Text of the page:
Business / Industries

Tougher EU penalties for solar makers

By Lyu Chang (China Daily) Updated: 2015-05-06 08:08

Anti-dumping duties are intended to offset the effect of below-market prices, while countervailing duties address subsidies or other government support such as tax breaks to manufacturers.

In 2013, after months of reprisals on punitive levies on solar products, China and the EU settled on a minimum price of 0.56 euros (63 cents) per watt and an annual import quota of 7 gigawatts. The accord expires at the end of this year.

The conditions are intended to protect European manufacturers that cannot make key equipment at the same price as Chinese producers that receive government subsidies.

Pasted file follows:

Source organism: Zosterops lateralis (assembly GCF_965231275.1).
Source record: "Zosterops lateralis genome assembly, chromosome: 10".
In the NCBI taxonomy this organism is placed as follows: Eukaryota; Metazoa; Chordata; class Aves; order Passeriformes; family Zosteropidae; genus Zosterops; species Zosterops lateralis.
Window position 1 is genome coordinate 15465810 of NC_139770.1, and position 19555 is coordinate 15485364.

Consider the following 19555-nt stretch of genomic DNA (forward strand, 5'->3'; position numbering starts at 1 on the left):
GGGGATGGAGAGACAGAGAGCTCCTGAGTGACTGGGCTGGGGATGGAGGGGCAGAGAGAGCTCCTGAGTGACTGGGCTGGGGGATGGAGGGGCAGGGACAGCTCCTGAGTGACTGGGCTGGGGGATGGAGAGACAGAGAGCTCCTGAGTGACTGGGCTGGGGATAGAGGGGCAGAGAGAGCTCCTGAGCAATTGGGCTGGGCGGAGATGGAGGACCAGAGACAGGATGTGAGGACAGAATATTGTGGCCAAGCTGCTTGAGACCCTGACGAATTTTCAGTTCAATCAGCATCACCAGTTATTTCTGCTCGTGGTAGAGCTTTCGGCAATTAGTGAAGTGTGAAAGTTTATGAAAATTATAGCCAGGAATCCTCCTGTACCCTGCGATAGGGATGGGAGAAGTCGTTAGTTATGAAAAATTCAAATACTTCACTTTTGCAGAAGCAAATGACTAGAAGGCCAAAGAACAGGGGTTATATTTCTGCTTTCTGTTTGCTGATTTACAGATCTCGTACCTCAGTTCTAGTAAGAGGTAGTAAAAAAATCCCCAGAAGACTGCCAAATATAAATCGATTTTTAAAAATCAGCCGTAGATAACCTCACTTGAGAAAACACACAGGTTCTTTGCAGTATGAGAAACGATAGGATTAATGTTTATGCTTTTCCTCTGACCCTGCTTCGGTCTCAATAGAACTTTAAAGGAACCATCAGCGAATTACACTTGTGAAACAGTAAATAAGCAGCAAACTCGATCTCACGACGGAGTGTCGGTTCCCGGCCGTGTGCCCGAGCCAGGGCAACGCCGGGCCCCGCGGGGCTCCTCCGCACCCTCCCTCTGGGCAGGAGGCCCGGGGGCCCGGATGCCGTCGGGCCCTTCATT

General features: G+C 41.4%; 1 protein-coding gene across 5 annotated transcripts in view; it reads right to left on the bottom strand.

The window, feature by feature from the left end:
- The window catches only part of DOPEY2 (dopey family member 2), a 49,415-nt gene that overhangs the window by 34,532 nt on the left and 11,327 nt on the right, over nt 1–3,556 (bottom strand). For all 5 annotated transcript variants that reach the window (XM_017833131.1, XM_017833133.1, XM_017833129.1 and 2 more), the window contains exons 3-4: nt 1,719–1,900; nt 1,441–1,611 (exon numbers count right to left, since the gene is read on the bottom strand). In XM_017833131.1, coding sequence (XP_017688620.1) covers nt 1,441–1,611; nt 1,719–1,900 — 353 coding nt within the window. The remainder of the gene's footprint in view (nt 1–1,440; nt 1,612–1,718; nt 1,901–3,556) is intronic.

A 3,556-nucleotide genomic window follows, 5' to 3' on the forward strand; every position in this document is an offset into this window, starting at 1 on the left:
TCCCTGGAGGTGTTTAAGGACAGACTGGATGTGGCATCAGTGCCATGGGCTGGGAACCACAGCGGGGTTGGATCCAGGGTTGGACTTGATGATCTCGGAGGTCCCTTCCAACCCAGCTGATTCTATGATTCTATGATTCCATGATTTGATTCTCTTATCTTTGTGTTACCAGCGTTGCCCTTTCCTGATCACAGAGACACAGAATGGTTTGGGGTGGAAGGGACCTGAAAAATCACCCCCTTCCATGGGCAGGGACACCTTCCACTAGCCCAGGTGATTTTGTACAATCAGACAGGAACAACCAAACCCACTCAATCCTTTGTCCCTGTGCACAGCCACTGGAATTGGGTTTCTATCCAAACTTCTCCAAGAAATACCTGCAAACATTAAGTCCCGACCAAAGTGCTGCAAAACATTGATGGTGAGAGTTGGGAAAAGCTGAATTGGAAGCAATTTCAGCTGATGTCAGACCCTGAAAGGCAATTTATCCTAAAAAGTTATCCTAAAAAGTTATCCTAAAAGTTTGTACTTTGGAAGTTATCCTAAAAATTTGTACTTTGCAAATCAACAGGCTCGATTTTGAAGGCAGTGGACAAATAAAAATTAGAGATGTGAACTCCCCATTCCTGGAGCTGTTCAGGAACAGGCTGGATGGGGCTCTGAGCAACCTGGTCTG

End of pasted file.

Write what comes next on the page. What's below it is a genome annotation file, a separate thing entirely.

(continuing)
The agreement can be extended, EU ProSun said, and it has announced plans to apply for such an extension.

Yang Liyou, general manager and chief engineer of Jineng Clean Energy Technology Ltd, an energy giant in China, said that Chinese solar companies must innovate and start buying more equipment and implementing new technologies that are needed long-term for solar companies to compete in the market.

"Chinese solar companies should end their cut-throat competition and stop prices from plummeting," he said. "More effort and money should be put into new technologies instead."


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